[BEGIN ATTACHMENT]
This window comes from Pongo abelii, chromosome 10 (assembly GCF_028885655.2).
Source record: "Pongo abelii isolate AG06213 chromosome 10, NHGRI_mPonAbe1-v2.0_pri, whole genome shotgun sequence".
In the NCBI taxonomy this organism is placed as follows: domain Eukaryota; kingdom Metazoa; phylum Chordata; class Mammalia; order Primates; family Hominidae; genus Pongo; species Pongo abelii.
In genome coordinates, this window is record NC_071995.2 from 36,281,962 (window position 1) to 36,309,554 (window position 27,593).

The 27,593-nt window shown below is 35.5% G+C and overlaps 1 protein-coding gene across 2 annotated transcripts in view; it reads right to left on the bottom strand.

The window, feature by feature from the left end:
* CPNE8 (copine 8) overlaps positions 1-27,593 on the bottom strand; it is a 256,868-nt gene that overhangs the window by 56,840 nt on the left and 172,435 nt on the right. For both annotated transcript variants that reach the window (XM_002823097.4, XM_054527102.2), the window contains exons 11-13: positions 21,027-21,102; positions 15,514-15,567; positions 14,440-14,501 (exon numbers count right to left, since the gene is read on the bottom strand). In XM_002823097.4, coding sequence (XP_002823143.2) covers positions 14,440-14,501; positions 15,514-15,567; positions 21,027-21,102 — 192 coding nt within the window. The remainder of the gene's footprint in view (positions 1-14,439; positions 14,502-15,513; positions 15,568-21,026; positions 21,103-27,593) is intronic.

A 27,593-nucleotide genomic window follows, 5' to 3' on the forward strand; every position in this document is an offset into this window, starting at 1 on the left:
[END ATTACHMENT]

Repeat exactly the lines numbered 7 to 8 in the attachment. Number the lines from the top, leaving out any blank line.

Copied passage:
* CPNE8 (copine 8) overlaps positions 1-27,593 on the bottom strand; it is a 256,868-nt gene that overhangs the window by 56,840 nt on the left and 172,435 nt on the right. For both annotated transcript variants that reach the window (XM_002823097.4, XM_054527102.2), the window contains exons 11-13: positions 21,027-21,102; positions 15,514-15,567; positions 14,440-14,501 (exon numbers count right to left, since the gene is read on the bottom strand). In XM_002823097.4, coding sequence (XP_002823143.2) covers positions 14,440-14,501; positions 15,514-15,567; positions 21,027-21,102 — 192 coding nt within the window. The remainder of the gene's footprint in view (positions 1-14,439; positions 14,502-15,513; positions 15,568-21,026; positions 21,103-27,593) is intronic.

A 27,593-nucleotide genomic window follows, 5' to 3' on the forward strand; every position in this document is an offset into this window, starting at 1 on the left: